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September 15, 2021

Learn more about The Mackenzie Chronicles setting: a guest post by Brenda Whiteside (@brendawhitesid2)

I met a guy on a trip to San Francisco when I was seventeen. While dancing under psychedelic lights, Jim Morrison cranking out the lyrics to a Doors song, he asked me where I lived. When I told him Arizona, he said, “Do you have grass in Arizona?” And he was referring to the kind we water and mow. Considering I grew up in Phoenix, the question wasn’t too ridiculous and alludes to why I never really liked my hometown.

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Mystery on Spirit Mountain
September 2021; Indie; 979-8458041911
ebook, print (222 pages); romantic suspense

Decades later, having lived in six states and two countries, I am back in Arizona. But now we live in Central Arizona, high desert. Yes, we have some cactus and plenty of rocks, but also wild grasses, numerous trees, and beautiful wildflowers in the spring and early summer. We are thirty minutes away from pine-covered mountains and snow in the winter. 

This is the Arizona that inspires me. And while I write, FDW fishes, and our rescue dog, who came with the name Amigo, snoozes in the sun on the patio.

The mountains of Arizona are as varied as the flora and fauna. By us they are rocky and remote. You need a four-wheeler to go exploring. Take that half-hour drive and enter the cool pines of the Mogollon Rim country, small lakes and streams, and towns where you want to stop and have a bite in the mom-and-pop cafes. Drive another hour and a half—down off the Mogollon Rim, into the Verde Valley, and then back up a mountain road into the Black Hills of Yavapai County—and enter Jerome. Jerome, renamed Joshua, is the inspiration for my latest series, The MacKenzie Chronicles. The series is set in present-day Joshua, Arizona, an 1800s mining town, turned ghost town, turned hippie haven, and now a tourist town, hanging on the side of Spirit Mountain.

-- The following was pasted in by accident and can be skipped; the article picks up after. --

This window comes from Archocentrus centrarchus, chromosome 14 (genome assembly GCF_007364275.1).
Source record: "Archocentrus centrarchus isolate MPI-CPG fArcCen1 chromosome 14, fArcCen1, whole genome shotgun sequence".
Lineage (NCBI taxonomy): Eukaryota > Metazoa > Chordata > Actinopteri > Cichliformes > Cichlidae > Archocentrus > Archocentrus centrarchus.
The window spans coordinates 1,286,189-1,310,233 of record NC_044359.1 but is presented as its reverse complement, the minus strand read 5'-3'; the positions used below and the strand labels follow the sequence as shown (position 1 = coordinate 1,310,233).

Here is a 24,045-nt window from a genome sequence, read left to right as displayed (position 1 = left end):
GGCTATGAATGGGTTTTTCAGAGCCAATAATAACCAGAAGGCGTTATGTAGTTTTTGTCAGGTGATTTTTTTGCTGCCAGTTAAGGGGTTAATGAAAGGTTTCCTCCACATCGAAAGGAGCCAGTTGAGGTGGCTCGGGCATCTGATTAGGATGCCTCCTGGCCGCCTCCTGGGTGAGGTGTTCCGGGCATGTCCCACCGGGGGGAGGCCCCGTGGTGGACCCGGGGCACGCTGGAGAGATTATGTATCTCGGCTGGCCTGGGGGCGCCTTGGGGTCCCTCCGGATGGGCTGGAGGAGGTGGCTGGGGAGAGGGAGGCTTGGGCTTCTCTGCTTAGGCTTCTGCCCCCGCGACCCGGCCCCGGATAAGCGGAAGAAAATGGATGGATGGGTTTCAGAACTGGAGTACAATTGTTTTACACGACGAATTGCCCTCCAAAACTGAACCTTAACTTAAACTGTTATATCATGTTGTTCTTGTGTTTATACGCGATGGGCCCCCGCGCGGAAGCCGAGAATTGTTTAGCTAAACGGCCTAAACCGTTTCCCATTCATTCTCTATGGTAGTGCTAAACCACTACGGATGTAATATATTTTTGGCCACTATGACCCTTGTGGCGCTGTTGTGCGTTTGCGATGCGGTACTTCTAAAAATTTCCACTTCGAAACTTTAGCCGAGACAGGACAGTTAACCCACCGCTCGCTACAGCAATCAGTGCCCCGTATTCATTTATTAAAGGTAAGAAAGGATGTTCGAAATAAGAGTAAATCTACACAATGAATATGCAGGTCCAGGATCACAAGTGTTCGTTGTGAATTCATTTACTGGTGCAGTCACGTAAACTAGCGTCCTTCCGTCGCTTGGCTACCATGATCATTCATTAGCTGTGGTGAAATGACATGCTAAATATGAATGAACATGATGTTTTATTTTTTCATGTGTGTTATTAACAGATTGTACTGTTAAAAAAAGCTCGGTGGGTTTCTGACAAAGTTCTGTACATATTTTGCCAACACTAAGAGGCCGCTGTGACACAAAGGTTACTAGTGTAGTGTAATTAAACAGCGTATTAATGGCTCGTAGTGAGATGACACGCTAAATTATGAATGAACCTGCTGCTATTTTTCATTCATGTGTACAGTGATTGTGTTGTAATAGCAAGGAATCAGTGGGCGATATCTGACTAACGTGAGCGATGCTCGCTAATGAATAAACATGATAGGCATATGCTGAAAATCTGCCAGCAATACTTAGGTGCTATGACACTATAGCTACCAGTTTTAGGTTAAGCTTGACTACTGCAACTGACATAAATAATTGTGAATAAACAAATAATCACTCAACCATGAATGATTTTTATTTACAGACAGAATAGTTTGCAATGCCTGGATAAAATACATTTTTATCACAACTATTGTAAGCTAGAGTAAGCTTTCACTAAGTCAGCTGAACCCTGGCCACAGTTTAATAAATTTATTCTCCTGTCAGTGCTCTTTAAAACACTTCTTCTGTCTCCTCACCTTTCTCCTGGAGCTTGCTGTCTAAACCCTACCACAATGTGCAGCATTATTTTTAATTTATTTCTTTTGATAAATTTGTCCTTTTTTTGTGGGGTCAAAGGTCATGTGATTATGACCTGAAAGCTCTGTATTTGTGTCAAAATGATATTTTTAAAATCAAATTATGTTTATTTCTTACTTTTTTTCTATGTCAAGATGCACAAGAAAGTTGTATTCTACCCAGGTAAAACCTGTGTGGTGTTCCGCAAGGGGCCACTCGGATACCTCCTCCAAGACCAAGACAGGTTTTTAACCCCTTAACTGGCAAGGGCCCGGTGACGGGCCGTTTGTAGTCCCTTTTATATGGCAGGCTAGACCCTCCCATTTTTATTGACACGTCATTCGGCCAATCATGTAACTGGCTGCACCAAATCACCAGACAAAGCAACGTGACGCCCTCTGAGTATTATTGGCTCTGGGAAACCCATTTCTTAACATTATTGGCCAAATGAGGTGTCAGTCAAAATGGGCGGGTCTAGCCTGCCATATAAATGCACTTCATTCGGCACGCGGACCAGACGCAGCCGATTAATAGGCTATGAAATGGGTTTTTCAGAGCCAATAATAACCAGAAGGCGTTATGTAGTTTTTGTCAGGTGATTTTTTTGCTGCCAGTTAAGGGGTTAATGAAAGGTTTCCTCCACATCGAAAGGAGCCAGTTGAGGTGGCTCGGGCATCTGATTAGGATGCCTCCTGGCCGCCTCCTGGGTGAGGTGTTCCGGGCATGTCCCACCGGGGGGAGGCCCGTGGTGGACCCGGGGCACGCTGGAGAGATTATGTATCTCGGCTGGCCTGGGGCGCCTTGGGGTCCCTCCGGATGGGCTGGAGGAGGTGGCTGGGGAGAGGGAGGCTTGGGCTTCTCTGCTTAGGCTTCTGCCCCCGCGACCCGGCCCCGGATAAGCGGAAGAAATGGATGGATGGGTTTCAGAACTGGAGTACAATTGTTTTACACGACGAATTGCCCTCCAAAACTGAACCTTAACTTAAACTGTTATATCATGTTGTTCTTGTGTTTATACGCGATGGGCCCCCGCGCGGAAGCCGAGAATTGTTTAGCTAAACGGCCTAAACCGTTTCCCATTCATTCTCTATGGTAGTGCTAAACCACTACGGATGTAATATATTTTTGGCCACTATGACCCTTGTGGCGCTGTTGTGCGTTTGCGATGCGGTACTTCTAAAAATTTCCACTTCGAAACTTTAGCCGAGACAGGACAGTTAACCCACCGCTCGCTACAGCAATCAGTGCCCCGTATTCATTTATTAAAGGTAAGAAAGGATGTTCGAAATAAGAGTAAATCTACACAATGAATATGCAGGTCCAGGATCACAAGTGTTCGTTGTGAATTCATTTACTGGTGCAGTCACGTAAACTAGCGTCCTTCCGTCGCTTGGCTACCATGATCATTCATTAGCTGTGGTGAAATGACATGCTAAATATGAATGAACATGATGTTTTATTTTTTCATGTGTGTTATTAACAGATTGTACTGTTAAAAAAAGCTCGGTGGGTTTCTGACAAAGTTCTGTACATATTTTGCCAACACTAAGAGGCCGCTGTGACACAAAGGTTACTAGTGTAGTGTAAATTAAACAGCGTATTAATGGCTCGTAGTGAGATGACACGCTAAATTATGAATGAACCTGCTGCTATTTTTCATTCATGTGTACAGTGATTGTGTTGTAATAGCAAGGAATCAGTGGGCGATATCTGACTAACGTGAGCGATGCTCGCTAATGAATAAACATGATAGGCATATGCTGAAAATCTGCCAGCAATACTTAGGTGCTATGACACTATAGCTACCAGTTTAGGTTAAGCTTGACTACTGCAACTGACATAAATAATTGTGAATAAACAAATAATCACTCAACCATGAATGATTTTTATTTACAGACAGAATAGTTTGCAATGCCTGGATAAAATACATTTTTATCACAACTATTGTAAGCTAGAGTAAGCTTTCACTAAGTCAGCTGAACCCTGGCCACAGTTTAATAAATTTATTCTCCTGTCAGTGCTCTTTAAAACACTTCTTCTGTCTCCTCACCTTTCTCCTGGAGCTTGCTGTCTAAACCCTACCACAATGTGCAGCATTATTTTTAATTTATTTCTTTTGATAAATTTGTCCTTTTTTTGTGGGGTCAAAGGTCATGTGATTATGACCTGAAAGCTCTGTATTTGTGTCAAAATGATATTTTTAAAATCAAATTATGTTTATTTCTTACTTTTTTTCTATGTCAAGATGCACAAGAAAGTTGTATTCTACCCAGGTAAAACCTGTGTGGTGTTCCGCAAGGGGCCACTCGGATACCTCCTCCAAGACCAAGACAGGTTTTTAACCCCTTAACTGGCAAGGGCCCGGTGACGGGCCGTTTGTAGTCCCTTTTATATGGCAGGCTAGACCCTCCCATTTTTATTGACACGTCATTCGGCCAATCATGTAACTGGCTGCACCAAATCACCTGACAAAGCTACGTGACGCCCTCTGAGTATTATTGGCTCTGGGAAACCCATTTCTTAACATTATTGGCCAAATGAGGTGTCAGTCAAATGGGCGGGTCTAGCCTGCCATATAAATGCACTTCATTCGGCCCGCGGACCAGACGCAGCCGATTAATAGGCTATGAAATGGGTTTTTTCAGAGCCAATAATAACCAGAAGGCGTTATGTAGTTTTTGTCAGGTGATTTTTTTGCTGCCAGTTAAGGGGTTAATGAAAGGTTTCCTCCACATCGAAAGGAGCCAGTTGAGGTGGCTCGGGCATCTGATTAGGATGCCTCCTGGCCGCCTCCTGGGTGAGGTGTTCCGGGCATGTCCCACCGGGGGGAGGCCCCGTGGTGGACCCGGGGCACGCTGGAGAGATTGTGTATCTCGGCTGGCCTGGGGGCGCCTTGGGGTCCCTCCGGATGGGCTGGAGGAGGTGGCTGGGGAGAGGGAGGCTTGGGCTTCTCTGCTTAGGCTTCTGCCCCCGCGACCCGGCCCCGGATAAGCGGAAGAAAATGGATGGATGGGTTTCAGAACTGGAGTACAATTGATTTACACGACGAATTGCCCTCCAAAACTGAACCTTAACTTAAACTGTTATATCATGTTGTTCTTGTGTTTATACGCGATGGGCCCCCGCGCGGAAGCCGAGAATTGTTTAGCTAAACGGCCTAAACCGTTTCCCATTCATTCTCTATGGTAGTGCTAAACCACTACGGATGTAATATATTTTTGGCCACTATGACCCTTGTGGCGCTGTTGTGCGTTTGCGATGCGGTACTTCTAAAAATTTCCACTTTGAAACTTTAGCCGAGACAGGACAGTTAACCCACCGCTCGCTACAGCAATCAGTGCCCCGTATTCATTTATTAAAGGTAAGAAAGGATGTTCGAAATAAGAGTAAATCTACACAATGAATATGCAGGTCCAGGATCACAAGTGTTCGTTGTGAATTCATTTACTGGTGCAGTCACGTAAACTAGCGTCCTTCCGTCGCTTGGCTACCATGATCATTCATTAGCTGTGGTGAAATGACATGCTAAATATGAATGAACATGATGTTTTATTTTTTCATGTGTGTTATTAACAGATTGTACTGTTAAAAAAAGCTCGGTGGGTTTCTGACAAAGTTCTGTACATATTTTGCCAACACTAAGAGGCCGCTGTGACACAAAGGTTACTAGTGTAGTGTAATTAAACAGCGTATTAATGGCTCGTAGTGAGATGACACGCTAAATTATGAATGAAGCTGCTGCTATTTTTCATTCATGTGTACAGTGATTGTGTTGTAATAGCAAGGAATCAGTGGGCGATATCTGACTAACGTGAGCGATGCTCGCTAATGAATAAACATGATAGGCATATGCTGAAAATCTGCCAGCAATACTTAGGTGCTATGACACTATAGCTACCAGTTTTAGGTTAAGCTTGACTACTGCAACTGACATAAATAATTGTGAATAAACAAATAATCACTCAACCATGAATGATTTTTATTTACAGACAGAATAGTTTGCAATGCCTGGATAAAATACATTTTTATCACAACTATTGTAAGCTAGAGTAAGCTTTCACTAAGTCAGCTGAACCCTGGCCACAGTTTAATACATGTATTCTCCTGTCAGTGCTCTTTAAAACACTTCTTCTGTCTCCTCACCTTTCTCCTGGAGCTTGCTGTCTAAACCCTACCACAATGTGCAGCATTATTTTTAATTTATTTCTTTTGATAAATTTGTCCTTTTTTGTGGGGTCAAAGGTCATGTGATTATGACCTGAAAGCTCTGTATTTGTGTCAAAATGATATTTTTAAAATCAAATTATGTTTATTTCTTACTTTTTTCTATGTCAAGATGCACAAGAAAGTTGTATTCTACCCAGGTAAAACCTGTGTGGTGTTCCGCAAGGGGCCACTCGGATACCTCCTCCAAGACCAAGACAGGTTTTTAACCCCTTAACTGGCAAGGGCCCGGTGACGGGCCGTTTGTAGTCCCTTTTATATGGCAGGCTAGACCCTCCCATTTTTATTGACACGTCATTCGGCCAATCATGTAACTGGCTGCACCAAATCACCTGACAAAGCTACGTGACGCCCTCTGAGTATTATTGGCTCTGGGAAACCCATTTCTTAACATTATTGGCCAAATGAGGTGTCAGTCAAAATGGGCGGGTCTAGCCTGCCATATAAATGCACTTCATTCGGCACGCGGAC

My family would take day trips to Jerome, once known as “the wickedest town in the west” and explore the ruins. Those days, we could imagine living in the wild west. A few decades later, when the hippies descended on Jerome, squatting, then buying land and turning it into the artsy capital of Arizona, I loved roaming the streets. Now, there are wine tasting rooms, high-end art, and plenty of events. But the town looks much as it did in the 1920s and 1930s.

I get to Jerome every chance I can. The MacKenzie Chronicles will take you there.

(the ebook is a free read for Kindle Unlimited Subscribers)

Convinced she was born to be an artist, Brenda never took her love of writing seriously. And then one day, sometime after college, after marrying a man doing a stint in the army, and after the birth of her son, she found more satisfaction filling a blank page with words than an empty canvas with color.

Brenda and her husband are gypsies at heart having lived in six states and two countries. Currently, they split their time between the prairie in Northern Arizona and the RV life. At home or in the RV, she spends most of her time writing stories of discovery and love entangled with suspense.

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  1. Thanks so much for sharing my article and giving your readers a glimpse of Arizona.